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A Statistical Model for General Contextual Object Recognition

  • Peter Carbonetto
  • Nando de Freitas
  • Kobus Barnard
Part of the Lecture Notes in Computer Science book series (LNCS, volume 3021)

Abstract

We consider object recognition as the process of attaching meaningful labels to specific regions of an image, and propose a model that learns spatial relationships between objects. Given a set of images and their associated text (e.g. keywords, captions, descriptions), the objective is to segment an image, in either a crude or sophisticated fashion, then to find the proper associations between words and regions. Previous models are limited by the scope of the representation. In particular, they fail to exploit spatial context in the images and words. We develop a more expressive model that takes this into account. We formulate a spatially consistent probabilistic mapping between continuous image feature vectors and the supplied word tokens. By learning both word-to-region associations and object relations, the proposed model augments scene segmentations due to smoothing implicit in spatial consistency. Context introduces cycles to the undirected graph, so we cannot rely on a straightforward implementation of the EM algorithm for estimating the model parameters and densities of the unknown alignment variables. Instead, we develop an approximate EM algorithm that uses loopy belief propagation in the inference step and iterative scaling on the pseudo-likelihood approximation in the parameter update step. The experiments indicate that our approximate inference and learning algorithm converges to good local solutions. Experiments on a diverse array of images show that spatial context considerably improves the accuracy of object recognition. Most significantly, spatial context combined with a nonlinear discrete object representation allows our models to cope well with over-segmented scenes.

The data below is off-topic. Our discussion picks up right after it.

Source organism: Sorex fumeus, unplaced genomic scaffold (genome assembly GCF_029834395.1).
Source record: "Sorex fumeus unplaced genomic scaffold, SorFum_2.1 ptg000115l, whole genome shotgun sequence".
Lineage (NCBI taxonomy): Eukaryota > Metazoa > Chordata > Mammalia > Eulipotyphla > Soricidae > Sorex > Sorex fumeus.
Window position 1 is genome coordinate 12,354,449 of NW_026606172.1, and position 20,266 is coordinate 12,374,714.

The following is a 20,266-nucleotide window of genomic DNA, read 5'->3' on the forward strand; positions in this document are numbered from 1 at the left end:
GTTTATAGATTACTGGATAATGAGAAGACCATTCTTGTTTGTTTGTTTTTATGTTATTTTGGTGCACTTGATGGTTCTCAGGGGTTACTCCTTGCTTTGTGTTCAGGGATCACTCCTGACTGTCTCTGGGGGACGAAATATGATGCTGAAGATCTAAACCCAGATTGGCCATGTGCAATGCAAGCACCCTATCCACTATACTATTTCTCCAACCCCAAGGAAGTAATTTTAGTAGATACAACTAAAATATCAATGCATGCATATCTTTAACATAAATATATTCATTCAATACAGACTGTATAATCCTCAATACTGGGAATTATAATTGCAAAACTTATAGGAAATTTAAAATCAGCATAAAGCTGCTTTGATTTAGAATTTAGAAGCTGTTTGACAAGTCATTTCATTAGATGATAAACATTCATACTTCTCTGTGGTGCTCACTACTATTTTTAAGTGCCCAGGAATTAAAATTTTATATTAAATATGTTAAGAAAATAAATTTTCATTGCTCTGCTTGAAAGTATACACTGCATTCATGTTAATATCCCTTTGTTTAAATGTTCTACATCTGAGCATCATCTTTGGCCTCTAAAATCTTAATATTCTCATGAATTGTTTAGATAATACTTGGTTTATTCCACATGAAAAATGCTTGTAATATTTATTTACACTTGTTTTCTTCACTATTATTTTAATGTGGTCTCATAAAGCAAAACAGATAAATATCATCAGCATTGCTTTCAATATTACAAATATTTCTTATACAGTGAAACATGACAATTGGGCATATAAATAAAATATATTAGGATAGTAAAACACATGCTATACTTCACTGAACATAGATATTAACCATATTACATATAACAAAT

Keywords

Partition Function Object Recognition Spatial Context Translation Model Statistical Machine Translation 
These keywords were added by machine and not by the authors. This process is experimental and the keywords may be updated as the learning algorithm improves.

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Copyright information

© Springer-Verlag Berlin Heidelberg 2004

Authors and Affiliations

  • Peter Carbonetto
    • 1
  • Nando de Freitas
    • 1
  • Kobus Barnard
    • 2
  1. 1.Dept. of Computer ScienceUniversity of British ColumbiaVancouverCanada
  2. 2.Dept. of Computer ScienceUniversity of ArizonaTucson

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